Justice Ruth Bader Ginsburg, a political figure of high respect and advocate for equality has died of complications related to pancreatic cancer.
Ginsburg, whose voice of reason in Supreme Court rulings led a movement of much-needed change was involved in sweeping political changes for all such as granting proper gender equality, rights to safer abortion, same-sex marriage and more, according to the New York Times.
Her sharp mind and bold dissent with regard to her cause made her a cultural icon and symbol of the feminist movement. Thousands gathered in front of the Supreme Court to pay their respects to Ginsburg.
As news of her death emerges, the argument over whether or not a Supreme Court justice be nominated during an election year resurfaces. This discussion brought itself to widespread public attention during February 2016, where many Republican officials argued that President Obama was not allowed the right to nominate a new judge.
In a statement made in 2016, according to CNN, Senate Majority leader Mitch McConnell said: “There hasn’t been a vacancy created in a presidential election year filled in 80 years… so the vacancy will not be filled this year, We will look forward to the American people deciding who they want to make this appointment through their own votes.”
This was true.
The culmination of a vacancy, a nomination and a confirmation of a new Supreme Court judge last occurred in 1932 when president Franklin D. Roosevelt was faced with the death of Justice Oliver Wendell Holmes and appointed Benjamin Cardozo in his place, according to the United States Senate.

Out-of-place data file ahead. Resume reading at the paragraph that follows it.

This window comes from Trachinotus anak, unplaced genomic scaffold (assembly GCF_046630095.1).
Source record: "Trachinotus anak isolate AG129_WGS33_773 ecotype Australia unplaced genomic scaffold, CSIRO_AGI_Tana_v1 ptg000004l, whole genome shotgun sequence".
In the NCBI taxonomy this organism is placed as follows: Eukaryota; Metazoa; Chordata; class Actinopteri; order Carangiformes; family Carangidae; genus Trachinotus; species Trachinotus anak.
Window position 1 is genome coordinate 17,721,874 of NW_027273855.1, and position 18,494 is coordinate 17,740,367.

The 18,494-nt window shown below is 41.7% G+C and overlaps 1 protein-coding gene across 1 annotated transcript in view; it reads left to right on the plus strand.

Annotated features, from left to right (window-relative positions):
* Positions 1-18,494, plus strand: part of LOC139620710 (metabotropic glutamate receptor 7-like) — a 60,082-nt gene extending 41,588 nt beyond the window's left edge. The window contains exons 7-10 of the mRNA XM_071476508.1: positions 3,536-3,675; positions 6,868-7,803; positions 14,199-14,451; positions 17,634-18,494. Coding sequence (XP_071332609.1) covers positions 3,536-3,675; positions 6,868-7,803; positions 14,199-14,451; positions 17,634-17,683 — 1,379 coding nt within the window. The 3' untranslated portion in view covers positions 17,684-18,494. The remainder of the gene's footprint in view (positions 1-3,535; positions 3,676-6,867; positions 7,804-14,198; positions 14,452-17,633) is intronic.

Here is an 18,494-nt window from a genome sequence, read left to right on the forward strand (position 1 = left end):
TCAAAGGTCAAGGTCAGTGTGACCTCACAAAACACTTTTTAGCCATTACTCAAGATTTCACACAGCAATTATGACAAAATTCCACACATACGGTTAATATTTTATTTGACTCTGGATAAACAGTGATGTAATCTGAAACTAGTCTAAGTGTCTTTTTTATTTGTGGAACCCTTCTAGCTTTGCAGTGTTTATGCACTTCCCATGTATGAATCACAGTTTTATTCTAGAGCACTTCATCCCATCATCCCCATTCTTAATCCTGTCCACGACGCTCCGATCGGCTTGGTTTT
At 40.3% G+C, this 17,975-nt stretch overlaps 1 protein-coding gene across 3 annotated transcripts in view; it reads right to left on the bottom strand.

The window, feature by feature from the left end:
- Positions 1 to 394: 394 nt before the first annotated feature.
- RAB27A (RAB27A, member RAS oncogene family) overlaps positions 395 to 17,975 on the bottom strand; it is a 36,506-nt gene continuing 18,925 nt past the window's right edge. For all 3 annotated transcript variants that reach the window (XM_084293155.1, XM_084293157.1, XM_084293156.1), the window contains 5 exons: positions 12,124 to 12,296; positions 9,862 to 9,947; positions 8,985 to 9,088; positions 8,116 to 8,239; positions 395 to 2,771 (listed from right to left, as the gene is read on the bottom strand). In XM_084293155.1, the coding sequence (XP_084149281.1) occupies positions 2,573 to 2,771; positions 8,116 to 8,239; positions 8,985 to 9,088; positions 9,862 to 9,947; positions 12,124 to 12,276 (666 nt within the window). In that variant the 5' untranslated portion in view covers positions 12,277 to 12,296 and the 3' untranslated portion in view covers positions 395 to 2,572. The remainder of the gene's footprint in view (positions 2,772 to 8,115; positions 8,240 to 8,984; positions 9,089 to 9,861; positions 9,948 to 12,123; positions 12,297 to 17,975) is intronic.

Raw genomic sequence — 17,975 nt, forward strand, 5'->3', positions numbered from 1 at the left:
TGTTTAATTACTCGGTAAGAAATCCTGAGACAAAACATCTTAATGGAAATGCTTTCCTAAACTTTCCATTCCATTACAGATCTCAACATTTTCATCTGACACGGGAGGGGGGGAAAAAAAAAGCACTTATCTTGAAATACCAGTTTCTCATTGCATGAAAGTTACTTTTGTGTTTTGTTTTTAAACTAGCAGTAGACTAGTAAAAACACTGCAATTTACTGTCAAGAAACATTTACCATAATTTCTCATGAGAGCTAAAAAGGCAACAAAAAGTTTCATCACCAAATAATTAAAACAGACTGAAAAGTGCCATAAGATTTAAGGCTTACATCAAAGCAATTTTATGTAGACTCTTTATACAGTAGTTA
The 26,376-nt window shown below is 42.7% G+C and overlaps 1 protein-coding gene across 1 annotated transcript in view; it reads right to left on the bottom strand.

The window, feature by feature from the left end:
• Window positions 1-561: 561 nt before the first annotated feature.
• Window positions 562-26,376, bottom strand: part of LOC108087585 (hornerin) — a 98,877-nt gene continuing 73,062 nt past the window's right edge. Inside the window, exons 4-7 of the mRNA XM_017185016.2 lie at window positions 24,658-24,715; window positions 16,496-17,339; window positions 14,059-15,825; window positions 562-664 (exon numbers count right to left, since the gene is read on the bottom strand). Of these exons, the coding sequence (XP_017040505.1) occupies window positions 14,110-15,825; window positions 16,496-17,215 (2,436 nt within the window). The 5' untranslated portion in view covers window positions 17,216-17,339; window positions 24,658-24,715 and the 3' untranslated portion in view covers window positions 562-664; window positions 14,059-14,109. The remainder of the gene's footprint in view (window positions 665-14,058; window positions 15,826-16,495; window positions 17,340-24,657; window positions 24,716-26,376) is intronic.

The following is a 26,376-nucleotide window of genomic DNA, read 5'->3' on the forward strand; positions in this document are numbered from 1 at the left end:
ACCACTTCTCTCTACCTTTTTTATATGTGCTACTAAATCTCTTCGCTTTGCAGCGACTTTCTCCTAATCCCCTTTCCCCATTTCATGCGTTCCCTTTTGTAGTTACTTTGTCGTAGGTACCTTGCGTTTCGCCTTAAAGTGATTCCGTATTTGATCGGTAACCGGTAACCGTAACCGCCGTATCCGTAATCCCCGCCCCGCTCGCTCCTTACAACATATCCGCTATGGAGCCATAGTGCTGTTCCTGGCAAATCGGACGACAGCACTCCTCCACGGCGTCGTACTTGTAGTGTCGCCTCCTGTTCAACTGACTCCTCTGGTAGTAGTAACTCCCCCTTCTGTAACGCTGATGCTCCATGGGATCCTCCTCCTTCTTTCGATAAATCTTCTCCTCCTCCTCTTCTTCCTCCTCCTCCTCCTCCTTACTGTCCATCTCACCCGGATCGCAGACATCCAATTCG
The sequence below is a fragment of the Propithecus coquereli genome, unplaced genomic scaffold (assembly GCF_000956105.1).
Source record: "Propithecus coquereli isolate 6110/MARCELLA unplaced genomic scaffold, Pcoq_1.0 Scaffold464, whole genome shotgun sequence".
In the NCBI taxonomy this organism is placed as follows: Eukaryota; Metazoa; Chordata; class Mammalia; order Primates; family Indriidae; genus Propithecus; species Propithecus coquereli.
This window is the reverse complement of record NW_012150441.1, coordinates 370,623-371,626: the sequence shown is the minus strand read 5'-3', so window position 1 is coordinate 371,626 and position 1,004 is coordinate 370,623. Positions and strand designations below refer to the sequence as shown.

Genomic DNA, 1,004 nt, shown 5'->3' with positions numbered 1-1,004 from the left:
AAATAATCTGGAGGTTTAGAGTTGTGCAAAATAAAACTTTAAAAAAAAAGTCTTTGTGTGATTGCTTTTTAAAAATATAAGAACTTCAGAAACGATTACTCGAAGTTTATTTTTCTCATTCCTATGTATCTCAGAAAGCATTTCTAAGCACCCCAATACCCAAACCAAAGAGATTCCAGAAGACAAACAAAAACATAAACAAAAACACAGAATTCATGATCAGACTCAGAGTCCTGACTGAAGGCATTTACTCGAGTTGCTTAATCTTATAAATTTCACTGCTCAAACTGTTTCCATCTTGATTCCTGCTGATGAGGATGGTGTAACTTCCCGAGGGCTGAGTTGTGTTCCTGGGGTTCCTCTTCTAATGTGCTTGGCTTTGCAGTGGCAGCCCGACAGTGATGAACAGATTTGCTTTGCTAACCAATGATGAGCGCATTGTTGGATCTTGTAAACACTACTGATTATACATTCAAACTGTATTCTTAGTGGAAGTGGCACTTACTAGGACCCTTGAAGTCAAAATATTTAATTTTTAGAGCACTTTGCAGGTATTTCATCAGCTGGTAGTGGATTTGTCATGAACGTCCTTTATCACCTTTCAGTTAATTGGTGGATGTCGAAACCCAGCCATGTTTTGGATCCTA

However, the stance McConnell takes in 2016 directly contradicts with his treatment of the death of justice Ginsburg. In a statement made on Friday, according to CNN, McConnell said: “President Trump’s nominee will receive a vote on the floor of the United States senate.”
Although this does not directly state whether this would occur before or after the election, it is implied with the hasty delivery of the message that decisions will be made very soon. Doing so not only immensely contradicts his stance during Obama’s presidency but it is also a blatant disregard to Ginsburg’s dying wish, according to the New York Times: “I will not be replaced until a new president is installed.”
With this in mind, and with the election only a month and a half away, we need to consider a more reasonable alternative to finding a proper replacement for her Supreme Court seat.
A decision such as this can create a large ripple in the political landscape: Justices, who typically serve for 16 years, according to supremecourt.gov, are capable of reversing policies crucial to those who depend on them such as Roe v. Wade. This court ruling, which Ginsburg contributed to, can be cataclysmic if repealed for those who rely upon abortion in times of need.
In contrast to the tackling of this issue in 2016, the death of Justice Ginsburg has occurred in close proximity to the election, whereas the need for a Supreme Court replacement emerged in mid-February of the previous election year. This is why it is imperative that a nomination be made following the election; it would simply be unfair and morally unjust of Trump to fill a Supreme Court vacancy as he is quite possibly exiting office.
Amidst this heated political climate, disagreements over candidates for a replacement are undoubtedly inevitable. Ginsburg left with an enormous impact and filling her vacancy should be challenging. A simple yet effective solution would be to hand the decision to voters across the country, not a singular group of people.
Authorizing a nomination to occur once the election campaign has ceased would give Americans the opportunity to vote on a new Justice, allowing for an equitable assessment of the best fit to follow in Ginsburg’s footsteps.